I reject the idea that appellate courts may rely upon parol evidence which was not fully presented by the parties to the district court in order to reverse the district court. An appellate court's application of parol evidence to interpret contractual terms is not a substitute for a full hearing before the district court in which the district court can consider all of the evidence. This is particularly true under California law, which requires a district court to first make a finding about whether the contract is ambiguous and allows the admission of parol evidence only if the contract is, in fact, ambiguous. See Winet, 6 Cal.Rptr.2d at 557. If the contract is unambiguous, an appellate court should interpret the contract based on its language alone. Cal. Civ.Code § 1639. It is not appropriate for appellate courts to make a determination in the first instance about whether the contract is ambiguous and it is even less appropriate for appellate courts to determine what parol evidence, if any, to consider. Therefore, I would remand to the district court for it to make a determination in the first instance as to whether the contracts between the Tribe and NGV are ambiguous, and, if so, what parol evidence to admit. This is consistent with the process provided for by California law. See Winet, 6 Cal.Rptr.2d at 557; Pacific Gas & E. Co. v. G.W. Thomas Drayage etc. Co., 69 Cal.2d 33, 69 Cal.Rptr. 561, 442 P.2d 641, 644 (Cal.1968) (“The test of admissibility of extrinsic evidence to explain the meaning of a written instrument is not whether it appears to the court to be plain and unambiguous on its face, but whether the offered evidence is relevant to prove a meaning to which the language of the instrument is reasonably susceptible.”)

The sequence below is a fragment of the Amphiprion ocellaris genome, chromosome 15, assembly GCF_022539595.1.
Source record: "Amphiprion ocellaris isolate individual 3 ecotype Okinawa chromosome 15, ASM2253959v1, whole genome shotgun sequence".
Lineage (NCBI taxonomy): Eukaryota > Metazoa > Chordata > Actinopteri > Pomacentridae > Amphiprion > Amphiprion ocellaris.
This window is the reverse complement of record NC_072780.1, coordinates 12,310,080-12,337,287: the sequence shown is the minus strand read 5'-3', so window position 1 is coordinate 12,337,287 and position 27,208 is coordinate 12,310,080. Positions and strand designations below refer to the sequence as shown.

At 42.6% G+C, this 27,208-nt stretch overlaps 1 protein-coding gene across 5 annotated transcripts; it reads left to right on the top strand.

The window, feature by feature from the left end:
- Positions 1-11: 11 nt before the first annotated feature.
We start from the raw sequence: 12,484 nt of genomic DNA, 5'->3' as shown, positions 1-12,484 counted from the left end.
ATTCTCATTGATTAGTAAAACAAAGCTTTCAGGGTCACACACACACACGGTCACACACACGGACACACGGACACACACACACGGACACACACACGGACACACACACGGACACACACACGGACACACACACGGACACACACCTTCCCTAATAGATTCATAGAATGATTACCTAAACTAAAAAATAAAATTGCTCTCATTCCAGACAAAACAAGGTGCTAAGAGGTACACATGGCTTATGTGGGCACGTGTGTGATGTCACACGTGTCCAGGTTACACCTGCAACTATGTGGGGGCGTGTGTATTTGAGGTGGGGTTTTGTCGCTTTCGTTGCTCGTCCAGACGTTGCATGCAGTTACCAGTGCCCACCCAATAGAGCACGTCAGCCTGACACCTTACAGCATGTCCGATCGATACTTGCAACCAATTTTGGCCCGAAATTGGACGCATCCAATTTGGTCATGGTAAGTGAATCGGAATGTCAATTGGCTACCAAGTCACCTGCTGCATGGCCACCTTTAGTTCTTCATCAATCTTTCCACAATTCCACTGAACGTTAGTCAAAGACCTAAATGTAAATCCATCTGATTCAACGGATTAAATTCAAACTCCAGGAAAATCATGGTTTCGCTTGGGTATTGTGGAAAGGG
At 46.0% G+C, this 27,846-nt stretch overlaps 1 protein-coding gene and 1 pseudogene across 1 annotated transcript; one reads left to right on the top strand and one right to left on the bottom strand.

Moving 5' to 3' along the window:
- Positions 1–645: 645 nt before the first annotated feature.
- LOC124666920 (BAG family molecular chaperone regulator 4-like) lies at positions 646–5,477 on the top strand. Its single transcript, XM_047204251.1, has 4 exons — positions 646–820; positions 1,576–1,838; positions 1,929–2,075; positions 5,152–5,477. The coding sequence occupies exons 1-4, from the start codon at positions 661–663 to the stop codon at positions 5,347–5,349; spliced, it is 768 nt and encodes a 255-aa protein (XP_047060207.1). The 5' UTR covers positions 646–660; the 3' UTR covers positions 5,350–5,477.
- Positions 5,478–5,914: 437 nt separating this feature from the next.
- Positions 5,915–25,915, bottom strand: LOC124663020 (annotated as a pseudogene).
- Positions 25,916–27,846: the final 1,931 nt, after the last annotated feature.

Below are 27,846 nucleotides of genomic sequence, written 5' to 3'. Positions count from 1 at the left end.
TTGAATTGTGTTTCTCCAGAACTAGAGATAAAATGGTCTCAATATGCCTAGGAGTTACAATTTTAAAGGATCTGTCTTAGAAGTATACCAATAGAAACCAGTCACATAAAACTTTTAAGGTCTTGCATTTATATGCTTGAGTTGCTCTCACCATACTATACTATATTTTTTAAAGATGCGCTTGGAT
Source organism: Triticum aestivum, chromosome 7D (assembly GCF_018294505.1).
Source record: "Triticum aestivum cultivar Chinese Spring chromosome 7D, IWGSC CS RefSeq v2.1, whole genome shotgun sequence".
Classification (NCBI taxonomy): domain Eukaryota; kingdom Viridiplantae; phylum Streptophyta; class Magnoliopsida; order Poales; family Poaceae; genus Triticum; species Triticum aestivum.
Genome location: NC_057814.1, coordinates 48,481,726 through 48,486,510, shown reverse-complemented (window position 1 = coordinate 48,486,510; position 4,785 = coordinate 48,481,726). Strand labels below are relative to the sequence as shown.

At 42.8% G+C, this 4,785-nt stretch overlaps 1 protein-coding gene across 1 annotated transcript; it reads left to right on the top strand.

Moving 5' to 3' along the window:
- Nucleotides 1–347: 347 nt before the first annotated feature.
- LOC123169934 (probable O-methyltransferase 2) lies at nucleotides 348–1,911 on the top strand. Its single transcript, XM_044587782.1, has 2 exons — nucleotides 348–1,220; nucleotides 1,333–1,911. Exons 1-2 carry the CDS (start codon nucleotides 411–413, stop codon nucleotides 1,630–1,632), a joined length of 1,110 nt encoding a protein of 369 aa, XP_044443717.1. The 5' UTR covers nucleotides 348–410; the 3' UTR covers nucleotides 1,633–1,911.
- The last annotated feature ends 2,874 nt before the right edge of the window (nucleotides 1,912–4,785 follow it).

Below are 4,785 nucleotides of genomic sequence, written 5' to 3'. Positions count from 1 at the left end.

The majority also ignores the rules of contract interpretation in reaching its result. Section 81's plain language requires any contract encumbering Indian lands for a period of seven years or more to get approval. 25 U.S.C. § 1. There is no dispute that the Lease “encumbers” land which the lease defines as “Trust Lands.” See 25 C.F.R. § 84.002 (“Encumber means to attach a claim, lien, right of entry or liability to real property”). Pursuant to the terms of the Lease, so long as any of the Tribe's obligations to NGV remain outstanding, the Tribe cannot sell, dispose of, lease, assign, sublet, transfer, mortgage or encumber all or any part of its title, or interest in or to the “Trust Lands,” as defined in the parties' contracts, without the prior written consent of NGV. The Lease also grants NGV, its agents, employees, and independent contractors a right of entry on Indian trust lands, with “complete and unrestricted access ․ for purposes of developing, installing and constructing the Structure.” Thus, we must determine whether the defined term “Trust Lands” used in the Lease encompasses Indian lands such that § 81's approval requirement would apply.